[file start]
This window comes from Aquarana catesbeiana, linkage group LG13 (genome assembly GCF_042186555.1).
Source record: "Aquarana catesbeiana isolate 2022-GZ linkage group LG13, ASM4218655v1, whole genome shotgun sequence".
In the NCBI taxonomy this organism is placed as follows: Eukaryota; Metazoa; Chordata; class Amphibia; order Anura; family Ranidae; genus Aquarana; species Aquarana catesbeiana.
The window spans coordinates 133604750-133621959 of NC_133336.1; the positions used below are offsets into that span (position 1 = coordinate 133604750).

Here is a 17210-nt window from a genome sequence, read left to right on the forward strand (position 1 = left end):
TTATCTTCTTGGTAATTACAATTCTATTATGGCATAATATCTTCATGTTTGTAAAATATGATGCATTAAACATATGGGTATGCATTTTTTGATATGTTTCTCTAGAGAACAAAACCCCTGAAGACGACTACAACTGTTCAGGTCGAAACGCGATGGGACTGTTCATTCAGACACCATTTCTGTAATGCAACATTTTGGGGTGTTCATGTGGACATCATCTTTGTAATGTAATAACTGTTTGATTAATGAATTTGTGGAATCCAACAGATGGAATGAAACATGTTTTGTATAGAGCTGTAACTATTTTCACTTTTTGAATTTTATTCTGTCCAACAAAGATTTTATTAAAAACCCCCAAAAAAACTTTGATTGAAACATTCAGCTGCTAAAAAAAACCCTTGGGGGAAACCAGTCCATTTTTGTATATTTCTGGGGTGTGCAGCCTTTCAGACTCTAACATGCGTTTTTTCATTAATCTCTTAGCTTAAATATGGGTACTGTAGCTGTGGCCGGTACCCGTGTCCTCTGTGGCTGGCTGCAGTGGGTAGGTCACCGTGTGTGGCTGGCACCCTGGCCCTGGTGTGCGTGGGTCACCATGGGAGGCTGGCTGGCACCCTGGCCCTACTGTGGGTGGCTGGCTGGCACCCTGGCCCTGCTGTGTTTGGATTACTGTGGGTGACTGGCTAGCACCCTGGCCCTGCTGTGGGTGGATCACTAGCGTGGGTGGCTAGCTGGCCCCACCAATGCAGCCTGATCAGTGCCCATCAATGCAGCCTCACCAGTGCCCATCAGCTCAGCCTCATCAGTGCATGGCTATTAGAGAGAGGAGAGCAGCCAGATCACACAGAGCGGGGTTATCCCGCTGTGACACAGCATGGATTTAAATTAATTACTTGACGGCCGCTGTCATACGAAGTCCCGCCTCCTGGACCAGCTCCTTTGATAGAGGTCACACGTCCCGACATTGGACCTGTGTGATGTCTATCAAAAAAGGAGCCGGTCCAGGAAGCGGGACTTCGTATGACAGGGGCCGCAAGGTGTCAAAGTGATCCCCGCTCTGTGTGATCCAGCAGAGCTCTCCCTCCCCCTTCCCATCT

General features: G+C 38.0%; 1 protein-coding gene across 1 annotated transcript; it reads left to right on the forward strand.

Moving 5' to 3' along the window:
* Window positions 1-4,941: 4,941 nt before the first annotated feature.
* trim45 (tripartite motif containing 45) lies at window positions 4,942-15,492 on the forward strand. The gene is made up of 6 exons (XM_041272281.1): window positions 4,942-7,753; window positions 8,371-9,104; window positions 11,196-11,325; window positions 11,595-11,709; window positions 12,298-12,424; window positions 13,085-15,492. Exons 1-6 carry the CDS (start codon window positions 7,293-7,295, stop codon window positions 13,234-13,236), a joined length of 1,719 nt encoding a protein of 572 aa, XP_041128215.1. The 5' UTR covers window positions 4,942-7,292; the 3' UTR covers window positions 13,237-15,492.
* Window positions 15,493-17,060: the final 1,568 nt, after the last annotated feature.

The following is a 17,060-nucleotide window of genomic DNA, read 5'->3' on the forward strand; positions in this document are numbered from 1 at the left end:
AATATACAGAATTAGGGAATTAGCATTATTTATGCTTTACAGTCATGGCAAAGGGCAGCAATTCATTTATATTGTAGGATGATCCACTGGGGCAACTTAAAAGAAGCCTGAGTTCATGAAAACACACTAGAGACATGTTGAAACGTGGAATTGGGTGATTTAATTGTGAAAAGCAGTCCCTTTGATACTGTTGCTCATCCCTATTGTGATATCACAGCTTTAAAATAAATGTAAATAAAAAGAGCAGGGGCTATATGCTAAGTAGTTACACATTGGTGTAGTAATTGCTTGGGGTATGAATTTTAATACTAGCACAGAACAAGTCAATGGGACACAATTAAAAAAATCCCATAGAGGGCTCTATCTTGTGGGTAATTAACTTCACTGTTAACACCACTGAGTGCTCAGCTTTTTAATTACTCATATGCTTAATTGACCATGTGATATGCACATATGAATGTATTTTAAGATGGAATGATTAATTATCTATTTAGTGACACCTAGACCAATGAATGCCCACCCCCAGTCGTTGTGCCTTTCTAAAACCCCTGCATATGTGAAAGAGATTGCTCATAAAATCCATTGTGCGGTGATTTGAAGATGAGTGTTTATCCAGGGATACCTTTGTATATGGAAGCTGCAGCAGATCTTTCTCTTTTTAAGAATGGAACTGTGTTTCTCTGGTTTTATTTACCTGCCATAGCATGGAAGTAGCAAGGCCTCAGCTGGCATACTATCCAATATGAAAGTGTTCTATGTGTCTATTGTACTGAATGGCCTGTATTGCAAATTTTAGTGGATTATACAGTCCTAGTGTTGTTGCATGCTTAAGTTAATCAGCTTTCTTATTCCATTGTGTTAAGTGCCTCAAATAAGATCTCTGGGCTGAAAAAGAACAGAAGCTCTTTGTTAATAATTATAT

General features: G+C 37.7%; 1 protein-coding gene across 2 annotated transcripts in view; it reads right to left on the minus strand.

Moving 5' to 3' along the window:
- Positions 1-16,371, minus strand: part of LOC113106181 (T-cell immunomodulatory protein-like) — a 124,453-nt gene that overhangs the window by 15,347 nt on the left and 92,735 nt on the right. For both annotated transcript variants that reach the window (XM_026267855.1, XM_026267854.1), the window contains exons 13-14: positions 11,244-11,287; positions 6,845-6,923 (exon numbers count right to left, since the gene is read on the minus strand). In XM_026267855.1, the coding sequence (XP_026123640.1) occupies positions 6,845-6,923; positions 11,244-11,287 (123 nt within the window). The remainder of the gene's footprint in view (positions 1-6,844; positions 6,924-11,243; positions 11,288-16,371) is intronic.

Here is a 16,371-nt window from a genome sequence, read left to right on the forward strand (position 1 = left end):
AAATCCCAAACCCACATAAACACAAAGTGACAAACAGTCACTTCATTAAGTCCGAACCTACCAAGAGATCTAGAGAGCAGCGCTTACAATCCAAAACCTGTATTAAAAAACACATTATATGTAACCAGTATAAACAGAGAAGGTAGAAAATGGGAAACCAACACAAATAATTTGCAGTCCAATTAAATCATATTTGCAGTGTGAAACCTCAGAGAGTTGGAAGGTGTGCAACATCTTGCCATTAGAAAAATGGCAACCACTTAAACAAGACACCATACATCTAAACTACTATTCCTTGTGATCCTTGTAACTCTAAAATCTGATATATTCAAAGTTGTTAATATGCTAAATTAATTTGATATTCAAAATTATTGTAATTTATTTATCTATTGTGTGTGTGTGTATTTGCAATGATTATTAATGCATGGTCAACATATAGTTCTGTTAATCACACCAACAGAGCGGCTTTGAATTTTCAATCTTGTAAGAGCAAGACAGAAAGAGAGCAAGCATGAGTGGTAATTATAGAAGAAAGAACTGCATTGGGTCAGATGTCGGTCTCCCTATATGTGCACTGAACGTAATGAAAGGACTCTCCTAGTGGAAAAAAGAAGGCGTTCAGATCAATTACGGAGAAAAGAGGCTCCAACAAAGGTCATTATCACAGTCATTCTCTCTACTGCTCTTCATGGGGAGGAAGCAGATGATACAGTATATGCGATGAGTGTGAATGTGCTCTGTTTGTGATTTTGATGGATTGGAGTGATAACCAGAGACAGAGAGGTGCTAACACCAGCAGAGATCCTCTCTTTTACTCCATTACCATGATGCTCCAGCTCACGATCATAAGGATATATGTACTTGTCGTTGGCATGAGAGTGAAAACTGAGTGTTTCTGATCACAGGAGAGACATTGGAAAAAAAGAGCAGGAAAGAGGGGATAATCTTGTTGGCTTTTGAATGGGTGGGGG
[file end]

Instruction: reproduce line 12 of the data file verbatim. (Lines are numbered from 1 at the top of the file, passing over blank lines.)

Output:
The following is a 17,060-nucleotide window of genomic DNA, read 5'->3' on the forward strand; positions in this document are numbered from 1 at the left end: